“Mandate for Palestine” The Legal Aspects of Jewish Rights
By Eli E. Hertz
“In Palestine as of Right and Not on Sufferance ...” “When it is asked what is meant by the development of the Jewish National Home in Palestine, it may be answered that it is not the imposition of a Jewish nationality upon the inhabitants of Palestine as a whole, but the further development of the existing Jewish community, with the assistance of Jews in other parts of the world, in order that it may become a centre in which the Jewish people as a whole may take, on grounds of religion and race, an interest and a pride. But in order that this community should have the best prospect of free development and provide a full opportunity for the Jewish people to display its capacities, it is essential that it should know that it is in Palestine as of right and not on sufferance.” Winston Churchill British Secretary of State for the Colonies June 1922
Ever ask yourself why during the 30 year period - between 1917 to 1947 - thousands of Jews throughout the world woke up one morning and decided to leave their homes and go to Palestine?
The majority did this because they heard that a future national home for the Jewish people was being established in Palestine, on the basis of the League of Nations obligation under the “Mandate for Palestine” document. The “Mandate for Palestine,” an historical League of Nations document, laid down the Jewish legal right to settle anywhere in western Palestine, between the Jordan River and the Mediterranean Sea, an entitlement unaltered in international law. The “Mandate for Palestine” was not a naive vision briefly embraced by the international community. Fifty-one member countries – the entire League of Nations – unanimously declared on July 24, 1922:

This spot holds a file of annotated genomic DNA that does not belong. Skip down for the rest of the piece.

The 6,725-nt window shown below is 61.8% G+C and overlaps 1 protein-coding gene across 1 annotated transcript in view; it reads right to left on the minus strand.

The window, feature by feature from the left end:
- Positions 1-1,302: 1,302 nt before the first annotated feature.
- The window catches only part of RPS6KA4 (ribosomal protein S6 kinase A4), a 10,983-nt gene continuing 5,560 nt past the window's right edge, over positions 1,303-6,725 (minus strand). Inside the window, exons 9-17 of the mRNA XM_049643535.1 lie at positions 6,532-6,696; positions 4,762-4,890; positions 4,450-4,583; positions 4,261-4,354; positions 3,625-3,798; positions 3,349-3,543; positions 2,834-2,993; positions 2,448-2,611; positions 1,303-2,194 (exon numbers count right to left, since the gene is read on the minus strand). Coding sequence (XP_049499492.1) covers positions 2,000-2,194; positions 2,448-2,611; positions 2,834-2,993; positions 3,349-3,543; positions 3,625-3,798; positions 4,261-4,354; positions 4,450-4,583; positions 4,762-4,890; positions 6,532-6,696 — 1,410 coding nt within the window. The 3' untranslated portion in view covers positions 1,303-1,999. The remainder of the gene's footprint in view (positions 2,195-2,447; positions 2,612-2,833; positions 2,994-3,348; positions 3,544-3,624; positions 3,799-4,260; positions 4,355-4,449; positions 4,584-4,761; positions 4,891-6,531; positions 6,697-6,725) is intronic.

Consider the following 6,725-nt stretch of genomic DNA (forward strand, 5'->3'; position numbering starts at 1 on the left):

“Whereas recognition has been given to the historical connection of the Jewish people with Palestine and to the grounds for reconstituting their national home in that country.”
Political rights to self-determination as a polity for Arabs were guaranteed by the same League of Nations in four other mandates – in Lebanon and Syria (The French Mandate), Iraq, and later Trans-Jordan [The British Mandate].
Any attempt to negate the Jewish people’s right to Palestine - Eretz-Israel, and to deny them access and control in the area designated for the Jewish people by the League of Nations is a serious infringement of international law.
In their attempt to establish peace between the Jewish state and its Arab neighbors, the nations of the world should remember who the lawful sovereign is with its rights anchored in international law, valid to this day: The Jewish Nation.